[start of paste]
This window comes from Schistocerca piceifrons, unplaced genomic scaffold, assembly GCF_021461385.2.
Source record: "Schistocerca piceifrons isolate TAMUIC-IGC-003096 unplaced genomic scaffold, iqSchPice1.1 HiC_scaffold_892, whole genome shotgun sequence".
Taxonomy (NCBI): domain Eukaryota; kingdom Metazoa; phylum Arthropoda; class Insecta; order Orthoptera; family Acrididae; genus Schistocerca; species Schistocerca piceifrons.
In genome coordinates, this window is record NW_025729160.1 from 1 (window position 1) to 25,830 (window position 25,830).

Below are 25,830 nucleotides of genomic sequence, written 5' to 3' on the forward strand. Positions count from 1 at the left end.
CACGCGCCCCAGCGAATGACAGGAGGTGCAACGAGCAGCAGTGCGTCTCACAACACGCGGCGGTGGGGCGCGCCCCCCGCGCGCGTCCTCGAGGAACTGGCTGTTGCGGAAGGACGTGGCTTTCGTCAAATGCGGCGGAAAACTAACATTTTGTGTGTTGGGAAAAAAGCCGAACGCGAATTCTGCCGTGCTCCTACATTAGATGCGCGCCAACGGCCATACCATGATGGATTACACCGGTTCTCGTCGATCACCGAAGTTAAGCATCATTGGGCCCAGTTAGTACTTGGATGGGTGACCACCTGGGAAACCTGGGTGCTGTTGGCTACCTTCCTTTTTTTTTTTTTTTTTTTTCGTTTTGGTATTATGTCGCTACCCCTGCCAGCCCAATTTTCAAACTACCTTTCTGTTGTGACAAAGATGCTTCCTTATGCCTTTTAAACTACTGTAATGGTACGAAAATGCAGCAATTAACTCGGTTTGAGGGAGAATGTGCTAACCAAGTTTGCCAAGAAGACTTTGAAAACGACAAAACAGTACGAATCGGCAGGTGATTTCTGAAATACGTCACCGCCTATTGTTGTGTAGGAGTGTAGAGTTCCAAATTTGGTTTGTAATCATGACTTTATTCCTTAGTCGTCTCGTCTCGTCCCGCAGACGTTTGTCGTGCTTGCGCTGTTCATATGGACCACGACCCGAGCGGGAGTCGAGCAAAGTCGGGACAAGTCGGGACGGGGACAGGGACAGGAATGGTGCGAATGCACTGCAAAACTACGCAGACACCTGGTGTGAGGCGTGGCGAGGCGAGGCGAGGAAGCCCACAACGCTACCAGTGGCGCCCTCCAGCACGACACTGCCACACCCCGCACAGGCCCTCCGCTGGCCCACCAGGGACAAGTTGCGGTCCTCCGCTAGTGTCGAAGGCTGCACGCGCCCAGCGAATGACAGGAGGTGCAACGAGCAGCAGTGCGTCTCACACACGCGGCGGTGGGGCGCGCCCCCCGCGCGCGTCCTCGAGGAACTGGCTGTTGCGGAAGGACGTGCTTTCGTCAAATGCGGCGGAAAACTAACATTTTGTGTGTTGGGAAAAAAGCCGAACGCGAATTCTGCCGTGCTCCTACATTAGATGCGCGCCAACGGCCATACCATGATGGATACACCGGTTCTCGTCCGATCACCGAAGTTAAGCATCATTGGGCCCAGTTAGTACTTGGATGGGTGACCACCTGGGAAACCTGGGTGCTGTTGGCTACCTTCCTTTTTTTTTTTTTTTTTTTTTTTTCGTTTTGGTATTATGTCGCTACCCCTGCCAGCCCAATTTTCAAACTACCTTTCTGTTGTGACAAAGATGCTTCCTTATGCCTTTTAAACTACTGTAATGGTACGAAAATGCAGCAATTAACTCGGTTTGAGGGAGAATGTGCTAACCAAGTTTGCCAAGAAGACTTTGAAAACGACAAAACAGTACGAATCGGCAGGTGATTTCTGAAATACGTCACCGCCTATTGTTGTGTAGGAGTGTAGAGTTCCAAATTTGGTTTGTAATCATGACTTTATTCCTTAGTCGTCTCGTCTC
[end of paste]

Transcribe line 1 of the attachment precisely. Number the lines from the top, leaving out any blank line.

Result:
This window comes from Schistocerca piceifrons, unplaced genomic scaffold, assembly GCF_021461385.2.